“You can successfully market your self-published book, even on a shoestring budget, thanks to the internet.” — Ryan Nivakoff


Platforms and tools like social media afford self-published authors effective and affordable avenues to promote books. To harness this enormous marketing power, here are the steps you must take before, during and after you launch your book.


Lay the groundwork early. Successful marketing campaigns don’t happen overnight. They take time and involve different moving pieces.

Before launch, preferably at least six months out, start to build and nurture the relationships you’ll need when your book launches. Get on relevant influencers’ radars and support them.

Start to drum up support from your existing fanbase, or create one. Engage your fans and readers during book development by teasing them with excerpts and asking for inputs and ideas.

Keep building your audience through guest blogging, interviews and any relevant media exposure you can get. The goal is to create a brand or name awareness and whip your base into a frenzy for your upcoming book.

However, don’t be selfish or manipulative. It isn’t just about your needs. Build real relationships with your networks and add value to other people. These are the individuals and connections you’ll rely on later when you launch your book.

Action Steps

  • Write an epic book!
  • Engage and expand your reader base on social media and other platforms.
  • Identify relevant influencers and get on their radar.
  • Create name/brand recognition through blogs and guest posting.

Launch Day

Your efforts for the last few months build up to this day. Launch your book and announce it your readers, fanbase and network through all platforms you can.

Reach out to the influencers you’ve cultivated to help get the word out to their followers.

Announce the book launch on your blog and reach out to your email list. All these avenues and platforms should give your self-published book that burst on the first day of launch.

Action steps

  • Launch the book on different platforms.
  • Announce the launch on your website, blog and email list.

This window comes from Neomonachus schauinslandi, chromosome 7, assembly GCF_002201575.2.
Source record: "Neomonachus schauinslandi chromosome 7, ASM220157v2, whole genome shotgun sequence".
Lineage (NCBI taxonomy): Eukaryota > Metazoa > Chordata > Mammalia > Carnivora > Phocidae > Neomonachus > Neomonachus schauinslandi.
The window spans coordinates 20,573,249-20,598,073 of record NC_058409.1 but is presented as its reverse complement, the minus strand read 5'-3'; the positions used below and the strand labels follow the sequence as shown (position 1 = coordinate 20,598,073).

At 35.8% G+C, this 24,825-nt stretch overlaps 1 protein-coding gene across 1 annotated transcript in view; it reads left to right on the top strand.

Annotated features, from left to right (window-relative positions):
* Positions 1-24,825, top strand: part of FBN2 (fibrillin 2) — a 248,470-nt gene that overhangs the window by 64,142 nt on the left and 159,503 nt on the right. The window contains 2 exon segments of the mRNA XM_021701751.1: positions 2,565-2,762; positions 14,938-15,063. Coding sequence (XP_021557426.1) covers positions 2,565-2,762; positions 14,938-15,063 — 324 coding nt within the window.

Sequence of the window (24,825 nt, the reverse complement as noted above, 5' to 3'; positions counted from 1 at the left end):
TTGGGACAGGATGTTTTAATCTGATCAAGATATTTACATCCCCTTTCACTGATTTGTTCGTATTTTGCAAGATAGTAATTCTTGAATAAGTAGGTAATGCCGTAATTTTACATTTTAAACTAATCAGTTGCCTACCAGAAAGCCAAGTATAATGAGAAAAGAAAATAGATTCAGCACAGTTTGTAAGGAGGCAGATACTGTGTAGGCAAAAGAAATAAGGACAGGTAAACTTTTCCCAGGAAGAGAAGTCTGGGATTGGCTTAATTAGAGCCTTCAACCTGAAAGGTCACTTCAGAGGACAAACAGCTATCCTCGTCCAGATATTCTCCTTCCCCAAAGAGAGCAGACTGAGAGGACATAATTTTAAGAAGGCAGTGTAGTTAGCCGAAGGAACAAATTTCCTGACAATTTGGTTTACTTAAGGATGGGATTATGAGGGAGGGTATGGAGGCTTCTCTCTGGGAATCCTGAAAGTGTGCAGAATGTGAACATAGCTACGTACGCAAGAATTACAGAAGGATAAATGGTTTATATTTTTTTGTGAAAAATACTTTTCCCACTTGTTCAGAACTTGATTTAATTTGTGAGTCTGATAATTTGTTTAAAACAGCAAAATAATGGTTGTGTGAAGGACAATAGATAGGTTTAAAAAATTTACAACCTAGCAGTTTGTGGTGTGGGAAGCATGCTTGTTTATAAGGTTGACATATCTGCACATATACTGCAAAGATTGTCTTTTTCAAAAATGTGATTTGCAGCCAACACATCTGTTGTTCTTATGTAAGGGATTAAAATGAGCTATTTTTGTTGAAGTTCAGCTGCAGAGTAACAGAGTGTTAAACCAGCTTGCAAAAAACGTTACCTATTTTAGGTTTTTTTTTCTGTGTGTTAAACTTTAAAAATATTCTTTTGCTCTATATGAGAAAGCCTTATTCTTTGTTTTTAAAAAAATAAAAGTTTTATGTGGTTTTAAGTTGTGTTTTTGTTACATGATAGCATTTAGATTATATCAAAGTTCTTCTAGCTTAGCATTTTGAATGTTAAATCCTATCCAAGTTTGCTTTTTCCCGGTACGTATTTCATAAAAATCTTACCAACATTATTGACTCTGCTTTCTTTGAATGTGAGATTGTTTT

• Let social media fans and readers know about the launch and where to get the book.
  • Reach out to influencers and connections to help get the word out.


Marketing efforts for your self-published book don’t end on launch day. It’s an ongoing process. You must sustain the momentum, act on feedback and respond to readers questions.

Ask early readers to give honest feedback and opinions about the book. You can do this by sending a free copy to readers who promise to post honest reviews on Amazon or other platforms.

Post your book on different sales platforms and into the hands of readers. Leverage social media to sustain momentum and use interviews, podcasts and book clubs to connect and engage with readers and get critical feedback on your book.

Getting your self-published on popular platforms like Bookbub, for example, can help you reach a wider audience. The platform has a wide following of book lovers and can deliver your book into the hands of thousands of readers.

Action steps

  • Thank readers and people who buy or support the book.
  • Ask for honest feedback and reviews from readers on different platforms.
  • Identify and reach out to book clubs and podcast where you can discuss your book.
  • Use social media to sustain momentum.
  • Start writing another book!

Self-publishing a book and launching it with a bang is just the beginning. You must dig deep to promote, engage, respond to reader queries and sustain momentum. These strategies and tactics should set you on the way to the bestselling-author list in no time!



Ryan Nivakoff has run several successful businesses in a variety of industries, ranging from hospitality and book publishing to finance and sustainable landscaping.